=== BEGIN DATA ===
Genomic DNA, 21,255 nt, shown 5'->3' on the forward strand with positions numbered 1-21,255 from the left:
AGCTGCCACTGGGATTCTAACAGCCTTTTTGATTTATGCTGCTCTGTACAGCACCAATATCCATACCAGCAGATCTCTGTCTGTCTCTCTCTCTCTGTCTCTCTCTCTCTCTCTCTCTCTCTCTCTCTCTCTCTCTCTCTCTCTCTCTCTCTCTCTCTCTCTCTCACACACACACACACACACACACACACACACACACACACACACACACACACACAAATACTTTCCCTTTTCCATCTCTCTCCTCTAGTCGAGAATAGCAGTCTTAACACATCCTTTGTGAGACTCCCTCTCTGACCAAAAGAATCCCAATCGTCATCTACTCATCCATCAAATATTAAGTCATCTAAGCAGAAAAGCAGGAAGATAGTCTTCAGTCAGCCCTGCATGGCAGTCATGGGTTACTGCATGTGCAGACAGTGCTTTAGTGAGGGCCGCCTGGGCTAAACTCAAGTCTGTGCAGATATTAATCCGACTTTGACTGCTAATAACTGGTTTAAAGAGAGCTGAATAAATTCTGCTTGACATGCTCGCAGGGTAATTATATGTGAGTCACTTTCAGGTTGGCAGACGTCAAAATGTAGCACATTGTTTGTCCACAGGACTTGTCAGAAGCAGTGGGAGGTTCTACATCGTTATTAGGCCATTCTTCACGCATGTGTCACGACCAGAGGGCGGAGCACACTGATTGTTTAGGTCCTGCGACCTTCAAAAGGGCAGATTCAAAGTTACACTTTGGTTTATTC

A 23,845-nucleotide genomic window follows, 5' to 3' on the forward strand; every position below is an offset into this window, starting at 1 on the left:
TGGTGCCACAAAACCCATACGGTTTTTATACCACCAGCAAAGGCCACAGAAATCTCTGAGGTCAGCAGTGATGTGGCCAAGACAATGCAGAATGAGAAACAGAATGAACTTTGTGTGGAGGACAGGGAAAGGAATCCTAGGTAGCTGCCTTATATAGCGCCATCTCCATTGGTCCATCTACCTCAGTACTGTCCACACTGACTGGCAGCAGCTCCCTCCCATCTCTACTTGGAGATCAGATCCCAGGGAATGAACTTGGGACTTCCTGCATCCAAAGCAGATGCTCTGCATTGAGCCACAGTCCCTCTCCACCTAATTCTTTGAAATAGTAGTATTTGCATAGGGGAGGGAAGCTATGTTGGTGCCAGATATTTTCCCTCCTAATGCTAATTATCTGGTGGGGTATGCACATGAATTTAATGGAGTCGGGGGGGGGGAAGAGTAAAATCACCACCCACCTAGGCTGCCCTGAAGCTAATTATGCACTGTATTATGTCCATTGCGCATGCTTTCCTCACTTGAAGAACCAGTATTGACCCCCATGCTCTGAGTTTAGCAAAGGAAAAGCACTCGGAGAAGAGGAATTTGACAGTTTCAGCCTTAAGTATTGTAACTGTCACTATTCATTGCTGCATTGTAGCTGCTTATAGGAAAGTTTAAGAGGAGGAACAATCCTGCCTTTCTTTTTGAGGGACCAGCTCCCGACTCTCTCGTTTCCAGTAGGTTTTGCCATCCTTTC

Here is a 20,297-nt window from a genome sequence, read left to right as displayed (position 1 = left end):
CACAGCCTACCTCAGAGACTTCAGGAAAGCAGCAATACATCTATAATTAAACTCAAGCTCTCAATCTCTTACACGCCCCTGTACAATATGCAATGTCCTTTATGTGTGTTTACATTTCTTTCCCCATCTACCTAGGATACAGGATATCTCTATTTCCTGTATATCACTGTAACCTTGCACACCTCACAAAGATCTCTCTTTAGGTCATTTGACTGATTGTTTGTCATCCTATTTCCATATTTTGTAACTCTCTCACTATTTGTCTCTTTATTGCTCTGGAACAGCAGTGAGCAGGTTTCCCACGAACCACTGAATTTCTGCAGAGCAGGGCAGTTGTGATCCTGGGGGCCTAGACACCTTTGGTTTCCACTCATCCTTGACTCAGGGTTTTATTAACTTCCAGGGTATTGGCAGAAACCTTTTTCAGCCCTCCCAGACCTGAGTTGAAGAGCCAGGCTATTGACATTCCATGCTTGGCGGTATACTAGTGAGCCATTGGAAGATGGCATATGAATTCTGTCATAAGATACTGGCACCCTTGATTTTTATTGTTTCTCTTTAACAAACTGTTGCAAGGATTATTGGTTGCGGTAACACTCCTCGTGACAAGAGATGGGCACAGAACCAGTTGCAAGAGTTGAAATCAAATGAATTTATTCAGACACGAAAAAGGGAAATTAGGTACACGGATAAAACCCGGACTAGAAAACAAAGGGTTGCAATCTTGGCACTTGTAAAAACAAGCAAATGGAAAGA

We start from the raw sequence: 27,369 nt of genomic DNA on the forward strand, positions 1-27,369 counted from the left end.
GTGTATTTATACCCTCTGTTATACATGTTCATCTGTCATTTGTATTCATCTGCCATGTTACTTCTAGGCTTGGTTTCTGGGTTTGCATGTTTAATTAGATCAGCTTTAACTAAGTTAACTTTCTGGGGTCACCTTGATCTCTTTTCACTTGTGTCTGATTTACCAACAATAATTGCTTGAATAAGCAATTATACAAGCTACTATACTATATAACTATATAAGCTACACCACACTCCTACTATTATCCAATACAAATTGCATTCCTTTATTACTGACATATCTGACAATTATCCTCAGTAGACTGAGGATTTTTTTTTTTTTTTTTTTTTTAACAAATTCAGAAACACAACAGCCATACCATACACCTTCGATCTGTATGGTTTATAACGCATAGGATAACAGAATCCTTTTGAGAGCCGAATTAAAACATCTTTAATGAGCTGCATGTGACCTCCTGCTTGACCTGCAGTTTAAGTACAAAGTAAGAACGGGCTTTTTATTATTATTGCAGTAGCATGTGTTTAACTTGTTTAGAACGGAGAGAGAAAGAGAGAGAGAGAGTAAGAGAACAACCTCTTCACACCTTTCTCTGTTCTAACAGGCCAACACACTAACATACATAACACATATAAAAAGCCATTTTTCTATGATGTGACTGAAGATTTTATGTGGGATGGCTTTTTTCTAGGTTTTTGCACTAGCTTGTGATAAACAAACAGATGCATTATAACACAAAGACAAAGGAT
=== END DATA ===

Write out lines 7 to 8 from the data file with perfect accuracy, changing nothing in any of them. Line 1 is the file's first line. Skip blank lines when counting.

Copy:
We start from the raw sequence: 27,369 nt of genomic DNA on the forward strand, positions 1-27,369 counted from the left end.
GTGTATTTATACCCTCTGTTATACATGTTCATCTGTCATTTGTATTCATCTGCCATGTTACTTCTAGGCTTGGTTTCTGGGTTTGCATGTTTAATTAGATCAGCTTTAACTAAGTTAACTTTCTGGGGTCACCTTGATCTCTTTTCACTTGTGTCTGATTTACCAACAATAATTGCTTGAATAAGCAATTATACAAGCTACTATACTATATAACTATATAAGCTACACCACACTCCTACTATTATCCAATACAAATTGCATTCCTTTATTACTGACATATCTGACAATTATCCTCAGTAGACTGAGGATTTTTTTTTTTTTTTTTTTTTTAACAAATTCAGAAACACAACAGCCATACCATACACCTTCGATCTGTATGGTTTATAACGCATAGGATAACAGAATCCTTTTGAGAGCCGAATTAAAACATCTTTAATGAGCTGCATGTGACCTCCTGCTTGACCTGCAGTTTAAGTACAAAGTAAGAACGGGCTTTTTATTATTATTGCAGTAGCATGTGTTTAACTTGTTTAGAACGGAGAGAGAAAGAGAGAGAGAGAGTAAGAGAACAACCTCTTCACACCTTTCTCTGTTCTAACAGGCCAACACACTAACATACATAACACATATAAAAAGCCATTTTTCTATGATGTGACTGAAGATTTTATGTGGGATGGCTTTTTTCTAGGTTTTTGCACTAGCTTGTGATAAACAAACAGATGCATTATAACACAAAGACAAAGGAT